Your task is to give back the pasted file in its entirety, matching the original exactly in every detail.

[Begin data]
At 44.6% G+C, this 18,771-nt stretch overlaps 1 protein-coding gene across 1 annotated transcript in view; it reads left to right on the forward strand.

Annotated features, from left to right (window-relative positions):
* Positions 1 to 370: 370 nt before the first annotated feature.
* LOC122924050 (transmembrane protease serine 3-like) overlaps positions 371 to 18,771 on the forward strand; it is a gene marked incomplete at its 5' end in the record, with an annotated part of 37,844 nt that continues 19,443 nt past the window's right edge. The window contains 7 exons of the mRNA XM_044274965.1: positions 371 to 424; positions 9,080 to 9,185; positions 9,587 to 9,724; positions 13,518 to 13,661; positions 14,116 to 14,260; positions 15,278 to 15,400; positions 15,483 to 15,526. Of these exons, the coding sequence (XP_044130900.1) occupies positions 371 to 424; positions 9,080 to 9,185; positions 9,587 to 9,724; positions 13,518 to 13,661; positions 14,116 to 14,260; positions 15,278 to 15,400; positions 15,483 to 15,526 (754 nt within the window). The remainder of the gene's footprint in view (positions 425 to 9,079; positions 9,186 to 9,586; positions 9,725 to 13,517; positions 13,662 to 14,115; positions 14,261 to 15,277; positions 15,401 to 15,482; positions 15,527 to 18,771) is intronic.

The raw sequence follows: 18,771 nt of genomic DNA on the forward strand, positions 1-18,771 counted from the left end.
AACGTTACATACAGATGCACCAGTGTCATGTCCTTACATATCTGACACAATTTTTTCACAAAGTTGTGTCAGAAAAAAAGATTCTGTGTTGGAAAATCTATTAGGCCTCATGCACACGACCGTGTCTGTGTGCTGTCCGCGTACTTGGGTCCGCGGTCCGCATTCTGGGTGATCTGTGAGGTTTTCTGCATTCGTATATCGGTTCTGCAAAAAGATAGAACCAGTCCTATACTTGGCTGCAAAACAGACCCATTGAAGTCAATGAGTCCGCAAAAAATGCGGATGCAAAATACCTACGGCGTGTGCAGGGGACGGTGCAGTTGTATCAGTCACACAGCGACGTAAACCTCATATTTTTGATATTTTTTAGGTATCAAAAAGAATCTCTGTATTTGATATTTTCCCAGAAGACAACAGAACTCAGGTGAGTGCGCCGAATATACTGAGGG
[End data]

At 44.6% G+C, this 18,771-nt stretch overlaps 1 protein-coding gene across 1 annotated transcript in view; it reads left to right on the forward strand.

Annotated features, from left to right (window-relative positions):
* Positions 1 to 370: 370 nt before the first annotated feature.
* LOC122924050 (transmembrane protease serine 3-like) overlaps positions 371 to 18,771 on the forward strand; it is a gene marked incomplete at its 5' end in the record, with an annotated part of 37,844 nt that continues 19,443 nt past the window's right edge. The window contains 7 exons of the mRNA XM_044274965.1: positions 371 to 424; positions 9,080 to 9,185; positions 9,587 to 9,724; positions 13,518 to 13,661; positions 14,116 to 14,260; positions 15,278 to 15,400; positions 15,483 to 15,526. Of these exons, the coding sequence (XP_044130900.1) occupies positions 371 to 424; positions 9,080 to 9,185; positions 9,587 to 9,724; positions 13,518 to 13,661; positions 14,116 to 14,260; positions 15,278 to 15,400; positions 15,483 to 15,526 (754 nt within the window). The remainder of the gene's footprint in view (positions 425 to 9,079; positions 9,186 to 9,586; positions 9,725 to 13,517; positions 13,662 to 14,115; positions 14,261 to 15,277; positions 15,401 to 15,482; positions 15,527 to 18,771) is intronic.

The raw sequence follows: 18,771 nt of genomic DNA on the forward strand, positions 1-18,771 counted from the left end.
AACGTTACATACAGATGCACCAGTGTCATGTCCTTACATATCTGACACAATTTTTTCACAAAGTTGTGTCAGAAAAAAAGATTCTGTGTTGGAAAATCTATTAGGCCTCATGCACACGACCGTGTCTGTGTGCTGTCCGCGTACTTGGGTCCGCGGTCCGCATTCTGGGTGATCTGTGAGGTTTTCTGCATTCGTATATCGGTTCTGCAAAAAGATAGAACCAGTCCTATACTTGGCTGCAAAACAGACCCATTGAAGTCAATGAGTCCGCAAAAAATGCGGATGCAAAATACCTACGGCGTGTGCAGGGGACGGTGCAGTTGTATCAGTCACACAGCGACGTAAACCTCATATTTTTGATATTTTTTAGGTATCAAAAAGAATCTCTGTATTTGATATTTTCCCAGAAGACAACAGAACTCAGGTGAGTGCGCCGAATATACTGAGGG